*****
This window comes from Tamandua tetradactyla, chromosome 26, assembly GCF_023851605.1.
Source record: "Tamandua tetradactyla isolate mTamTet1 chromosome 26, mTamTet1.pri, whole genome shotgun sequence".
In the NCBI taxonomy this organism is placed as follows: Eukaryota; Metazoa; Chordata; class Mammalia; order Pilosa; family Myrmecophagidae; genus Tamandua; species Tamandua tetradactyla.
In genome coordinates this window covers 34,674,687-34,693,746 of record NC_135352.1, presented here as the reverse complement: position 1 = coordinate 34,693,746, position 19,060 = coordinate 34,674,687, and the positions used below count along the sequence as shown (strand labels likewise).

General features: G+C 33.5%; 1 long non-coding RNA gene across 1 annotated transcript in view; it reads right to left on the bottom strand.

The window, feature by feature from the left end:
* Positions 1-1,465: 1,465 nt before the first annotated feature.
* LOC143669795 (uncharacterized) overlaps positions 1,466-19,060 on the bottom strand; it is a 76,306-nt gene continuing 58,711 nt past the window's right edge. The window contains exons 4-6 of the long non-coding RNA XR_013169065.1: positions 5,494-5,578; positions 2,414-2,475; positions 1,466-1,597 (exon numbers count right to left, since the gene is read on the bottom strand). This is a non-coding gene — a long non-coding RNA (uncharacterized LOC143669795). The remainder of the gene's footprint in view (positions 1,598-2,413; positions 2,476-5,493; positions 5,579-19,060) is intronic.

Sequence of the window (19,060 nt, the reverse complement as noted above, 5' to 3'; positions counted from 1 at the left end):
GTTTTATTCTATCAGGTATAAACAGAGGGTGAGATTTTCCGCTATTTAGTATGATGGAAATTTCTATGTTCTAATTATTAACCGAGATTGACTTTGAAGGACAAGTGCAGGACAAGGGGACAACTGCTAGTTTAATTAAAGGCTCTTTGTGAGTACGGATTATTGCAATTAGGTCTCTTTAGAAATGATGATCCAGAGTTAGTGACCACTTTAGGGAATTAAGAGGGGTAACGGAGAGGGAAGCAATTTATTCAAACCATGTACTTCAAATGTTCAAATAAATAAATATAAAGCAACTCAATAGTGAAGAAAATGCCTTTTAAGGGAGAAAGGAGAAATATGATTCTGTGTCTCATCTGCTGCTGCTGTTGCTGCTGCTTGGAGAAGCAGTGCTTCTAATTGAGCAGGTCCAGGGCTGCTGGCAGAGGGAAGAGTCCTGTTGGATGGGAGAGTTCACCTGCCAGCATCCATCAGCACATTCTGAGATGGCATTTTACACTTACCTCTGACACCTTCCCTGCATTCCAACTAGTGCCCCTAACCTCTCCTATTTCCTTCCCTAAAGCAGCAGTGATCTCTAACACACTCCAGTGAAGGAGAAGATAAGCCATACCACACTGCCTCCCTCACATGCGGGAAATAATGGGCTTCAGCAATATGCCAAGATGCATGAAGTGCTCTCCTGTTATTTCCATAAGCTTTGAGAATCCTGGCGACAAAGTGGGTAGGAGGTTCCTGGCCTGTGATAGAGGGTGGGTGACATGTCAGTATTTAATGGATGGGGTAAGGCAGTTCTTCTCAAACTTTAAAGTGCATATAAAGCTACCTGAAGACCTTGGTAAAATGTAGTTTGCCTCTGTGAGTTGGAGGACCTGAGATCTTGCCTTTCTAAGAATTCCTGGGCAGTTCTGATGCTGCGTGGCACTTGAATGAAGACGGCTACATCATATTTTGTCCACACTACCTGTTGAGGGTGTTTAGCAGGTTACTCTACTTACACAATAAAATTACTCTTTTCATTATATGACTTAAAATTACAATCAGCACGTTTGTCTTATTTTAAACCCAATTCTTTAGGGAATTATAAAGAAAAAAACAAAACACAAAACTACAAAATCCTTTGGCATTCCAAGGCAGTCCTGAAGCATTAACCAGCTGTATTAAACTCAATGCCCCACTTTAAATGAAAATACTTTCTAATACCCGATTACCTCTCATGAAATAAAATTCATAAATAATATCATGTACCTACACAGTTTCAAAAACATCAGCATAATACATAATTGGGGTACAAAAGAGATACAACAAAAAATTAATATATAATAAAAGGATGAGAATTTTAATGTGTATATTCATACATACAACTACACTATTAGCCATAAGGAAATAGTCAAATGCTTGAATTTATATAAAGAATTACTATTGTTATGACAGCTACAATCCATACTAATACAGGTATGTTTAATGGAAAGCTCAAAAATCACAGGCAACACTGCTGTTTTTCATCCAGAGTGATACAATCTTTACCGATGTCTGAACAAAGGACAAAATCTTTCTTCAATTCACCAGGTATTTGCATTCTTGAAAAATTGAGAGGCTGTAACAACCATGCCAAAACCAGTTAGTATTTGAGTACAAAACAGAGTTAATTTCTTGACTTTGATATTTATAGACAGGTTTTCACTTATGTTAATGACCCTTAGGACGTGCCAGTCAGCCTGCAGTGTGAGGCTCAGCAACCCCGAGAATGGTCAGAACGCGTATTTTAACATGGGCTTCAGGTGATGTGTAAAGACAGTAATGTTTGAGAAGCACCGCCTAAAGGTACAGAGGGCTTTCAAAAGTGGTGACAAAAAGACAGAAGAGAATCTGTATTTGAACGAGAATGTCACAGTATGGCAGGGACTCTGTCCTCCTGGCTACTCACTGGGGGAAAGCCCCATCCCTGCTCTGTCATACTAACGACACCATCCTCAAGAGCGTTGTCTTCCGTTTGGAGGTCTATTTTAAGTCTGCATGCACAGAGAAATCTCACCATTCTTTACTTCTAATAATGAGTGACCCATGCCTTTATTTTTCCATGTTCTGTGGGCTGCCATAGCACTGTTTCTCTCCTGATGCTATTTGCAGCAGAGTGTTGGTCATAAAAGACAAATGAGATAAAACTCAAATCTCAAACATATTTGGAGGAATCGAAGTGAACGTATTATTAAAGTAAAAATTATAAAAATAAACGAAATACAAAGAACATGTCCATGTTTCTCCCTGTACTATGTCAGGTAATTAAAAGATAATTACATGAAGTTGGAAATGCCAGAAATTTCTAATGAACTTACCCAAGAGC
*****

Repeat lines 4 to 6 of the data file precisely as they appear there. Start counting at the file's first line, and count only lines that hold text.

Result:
In genome coordinates this window covers 34,674,687-34,693,746 of record NC_135352.1, presented here as the reverse complement: position 1 = coordinate 34,693,746, position 19,060 = coordinate 34,674,687, and the positions used below count along the sequence as shown (strand labels likewise).

General features: G+C 33.5%; 1 long non-coding RNA gene across 1 annotated transcript in view; it reads right to left on the bottom strand.

The window, feature by feature from the left end: